|Publication number||US4893551 A|
|Application number||US 07/196,029|
|Publication date||Jan 16, 1990|
|Filing date||May 19, 1988|
|Priority date||May 19, 1988|
|Also published as||CA1305764C|
|Publication number||07196029, 196029, US 4893551 A, US 4893551A, US-A-4893551, US4893551 A, US4893551A|
|Inventors||Gordon P. Sharp, Jerome J. Schaufeld|
|Original Assignee||Phoenix Controls Corporation|
|Export Citation||BiBTeX, EndNote, RefMan|
|Patent Citations (8), Referenced by (39), Classifications (6), Legal Events (3)|
|External Links: USPTO, USPTO Assignment, Espacenet|
This invention relates to laboratory fume hoods and more specifically to apparatus for detecting the extent to which the sashes of a fume hood are open.
A laboratory fume hood is a ventilated enclosure where harmful materials can be handled safely. The hood captures contaminants and prevents them from escaping into the laboratory by using an exhaust blower to draw air and contaminants in and around the hood's work area away from the operator so that inhalation of and contact with the contaminants are minimized. Access to the interior of the hood is through an opening which is closed with one or more sashes which may slide vertically, horizontally, or in both directions to vary the opening into the hood.
The velocity of the air flow through the hood opening is called the face velocity. The more hazardous the material being handled, the higher the recommended face velocity. Typical face velocities for laboratory fume hoods are 75 to 150 feet per minute (fpm), depending upon the application.
When an operator is working in the hood, the sash or sashes are opened to allow free access to the materials inside. The sash or sashes may be opened partially or fully, depending on the operations to be performed in the hood. While fume hood and sash sizes vary, the opening provided by a fully opened sash is typically on the order of ten square feet. Thus the maximum air flow which the blower must provide is typically on the order of 750 to 1500 cubic feet per minute (cfm).
The sash is closed when the hood is not being used by an operator. It is common to store hazardous materials inside the hood when the hood is not in use, and a positive airflow must therefore be maintained to exhaust contaminants from such materials even when the hood is not in use and the sash is closed.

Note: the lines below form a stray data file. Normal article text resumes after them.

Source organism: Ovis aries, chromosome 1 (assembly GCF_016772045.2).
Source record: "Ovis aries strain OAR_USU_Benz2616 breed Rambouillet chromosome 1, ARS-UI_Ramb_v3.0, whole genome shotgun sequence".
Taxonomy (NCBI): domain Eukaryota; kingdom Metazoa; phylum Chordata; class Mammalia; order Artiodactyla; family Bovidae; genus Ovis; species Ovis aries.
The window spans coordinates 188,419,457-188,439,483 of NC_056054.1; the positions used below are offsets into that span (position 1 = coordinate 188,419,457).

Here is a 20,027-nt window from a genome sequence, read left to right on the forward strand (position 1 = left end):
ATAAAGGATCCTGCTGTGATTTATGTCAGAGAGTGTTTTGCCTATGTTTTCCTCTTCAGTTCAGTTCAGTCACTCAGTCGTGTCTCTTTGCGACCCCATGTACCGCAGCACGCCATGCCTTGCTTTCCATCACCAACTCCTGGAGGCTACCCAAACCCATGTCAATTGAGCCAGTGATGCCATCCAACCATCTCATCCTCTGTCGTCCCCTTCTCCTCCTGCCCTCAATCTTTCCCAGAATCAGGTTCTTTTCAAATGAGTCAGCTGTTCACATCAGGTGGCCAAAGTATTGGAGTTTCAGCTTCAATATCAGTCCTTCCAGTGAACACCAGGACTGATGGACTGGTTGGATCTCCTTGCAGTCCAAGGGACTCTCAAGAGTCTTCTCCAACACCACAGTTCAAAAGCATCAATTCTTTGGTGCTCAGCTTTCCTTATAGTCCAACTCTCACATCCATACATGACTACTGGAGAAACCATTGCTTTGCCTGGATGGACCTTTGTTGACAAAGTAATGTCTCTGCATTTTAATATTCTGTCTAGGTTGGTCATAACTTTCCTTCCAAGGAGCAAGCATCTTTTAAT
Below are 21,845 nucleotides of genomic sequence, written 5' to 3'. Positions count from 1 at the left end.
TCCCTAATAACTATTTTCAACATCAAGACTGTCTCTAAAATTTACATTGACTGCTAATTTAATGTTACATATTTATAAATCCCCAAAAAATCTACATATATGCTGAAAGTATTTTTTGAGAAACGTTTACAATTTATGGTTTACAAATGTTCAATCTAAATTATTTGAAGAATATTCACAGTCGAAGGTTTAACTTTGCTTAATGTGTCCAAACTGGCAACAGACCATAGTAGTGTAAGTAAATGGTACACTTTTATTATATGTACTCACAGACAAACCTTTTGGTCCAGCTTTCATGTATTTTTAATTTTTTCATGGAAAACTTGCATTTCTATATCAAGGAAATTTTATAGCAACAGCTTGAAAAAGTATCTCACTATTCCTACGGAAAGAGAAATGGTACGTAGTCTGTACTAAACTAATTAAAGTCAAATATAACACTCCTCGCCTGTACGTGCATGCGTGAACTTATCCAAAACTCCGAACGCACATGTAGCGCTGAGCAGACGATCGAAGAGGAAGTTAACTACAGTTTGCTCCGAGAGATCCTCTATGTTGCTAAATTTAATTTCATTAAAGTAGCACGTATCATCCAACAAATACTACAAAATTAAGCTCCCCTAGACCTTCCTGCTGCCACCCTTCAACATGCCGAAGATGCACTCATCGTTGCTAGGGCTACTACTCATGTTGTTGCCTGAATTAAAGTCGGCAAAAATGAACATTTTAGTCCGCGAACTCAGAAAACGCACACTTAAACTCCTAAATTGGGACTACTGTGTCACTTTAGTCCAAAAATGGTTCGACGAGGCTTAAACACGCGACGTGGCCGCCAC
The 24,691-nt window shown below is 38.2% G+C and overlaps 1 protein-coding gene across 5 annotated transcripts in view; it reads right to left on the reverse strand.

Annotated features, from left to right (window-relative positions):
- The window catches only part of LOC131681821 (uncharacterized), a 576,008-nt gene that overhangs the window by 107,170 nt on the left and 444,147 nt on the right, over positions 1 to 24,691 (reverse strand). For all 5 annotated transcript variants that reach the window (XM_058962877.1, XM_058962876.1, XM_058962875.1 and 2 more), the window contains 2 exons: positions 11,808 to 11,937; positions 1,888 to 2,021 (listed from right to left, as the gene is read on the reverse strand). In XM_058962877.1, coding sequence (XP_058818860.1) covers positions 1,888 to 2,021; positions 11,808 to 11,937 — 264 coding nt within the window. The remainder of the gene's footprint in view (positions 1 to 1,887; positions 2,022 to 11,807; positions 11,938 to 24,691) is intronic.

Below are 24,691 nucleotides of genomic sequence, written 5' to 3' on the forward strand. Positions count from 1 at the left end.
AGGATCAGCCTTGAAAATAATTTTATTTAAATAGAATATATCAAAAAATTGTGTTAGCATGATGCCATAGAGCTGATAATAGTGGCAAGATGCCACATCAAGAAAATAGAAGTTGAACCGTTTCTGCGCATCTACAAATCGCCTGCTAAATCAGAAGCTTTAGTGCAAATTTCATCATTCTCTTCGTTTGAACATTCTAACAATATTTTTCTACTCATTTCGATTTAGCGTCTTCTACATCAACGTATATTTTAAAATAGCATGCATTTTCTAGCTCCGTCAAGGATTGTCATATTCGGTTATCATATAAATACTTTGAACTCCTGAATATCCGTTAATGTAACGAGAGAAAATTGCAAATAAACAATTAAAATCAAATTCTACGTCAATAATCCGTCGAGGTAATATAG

It is important that the face velocity be kept as constant as possible. The minimum acceptable face velocity is determined by the level of hazard of the materials being handled, as discussed above. Too high a face velocity may cause turbulence, however, which can result in contaminants escaping from the hood. Additionally, high face velocities can be annoying to the operator and can damage fragile apparatus in the hood. As the hazard level of the materials being handled and the resulting minimum face velocity increases, maintaining a safe face velocity becomes more difficult.
Another important consideration in the design of a fume hood system is the cost of running the system. There are three major areas of cost: the capital expenditure of installing the hood, the cost of power to operate the hood exhaust blower, and the cost of heating, cooling and delivering the "make-up air" which replaces the air exhausted from a room by the fume hood. For a hood operating continuously with an opening of 10 square feet and a face velocity of 100 fpm, the cost of heating and cooling the make-up air, could, for example, run as high as two thousand dollars per year in the northeastern United States. Where chemical work is done, large numbers of fume hoods may be required, resulting in the make-up air costs being a significant portion of the HVAC cost for the facility. For example, the Massachusetts Institute of Technology has approximately 650 fume hoods, most of which are in operation 24 hours a day.
Reliability is another important factor in the design of a fume hood system. It is important that the face velocity of a fume hood not be allowed to go below a certain level. The amount of air being exhausted from a hood may be decreased by many common occurrences: duct blockage, fan belt slippage or breakage, deterioration of the blower blades, especially where corrosive materials are being handled, motor overload, and other factors. A reduction in air flow reduces the face velocity, and it is important to take immediate steps when a low flow condition occurs to prevent escape of contaminants from the hood.
A conventional fume hood consists of an enclosure which forms five sides of the hood and a hood sash or sashes which slide horizontally and/or vertically to provide a variable-sized opening on the sixth side. In this type of hood, the amount of air exhausted by the hood blower is essentially fixed, and the face velocity increases as the area of the sash opening decreases. As a result, the sash must be left open an appreciable amount even when the hood is not being used by an operator to allow air to enter the hood opening at a reasonable velocity. However, as is discussed in U.S. Pat. Nos. 4,528,898 and 4,706,553, the amount of energy required to deliver "make-up air" may be reduced by monitoring the sash position, and thus the opening in the fume hood, and by adjusting the blower and thus the exhaust volume of the hood linearly in proportion to the change in opening size in order to achieve a substantially constant face velocity. In these patents, the fume hood opening was covered by a single sash which opened in the vertical direction.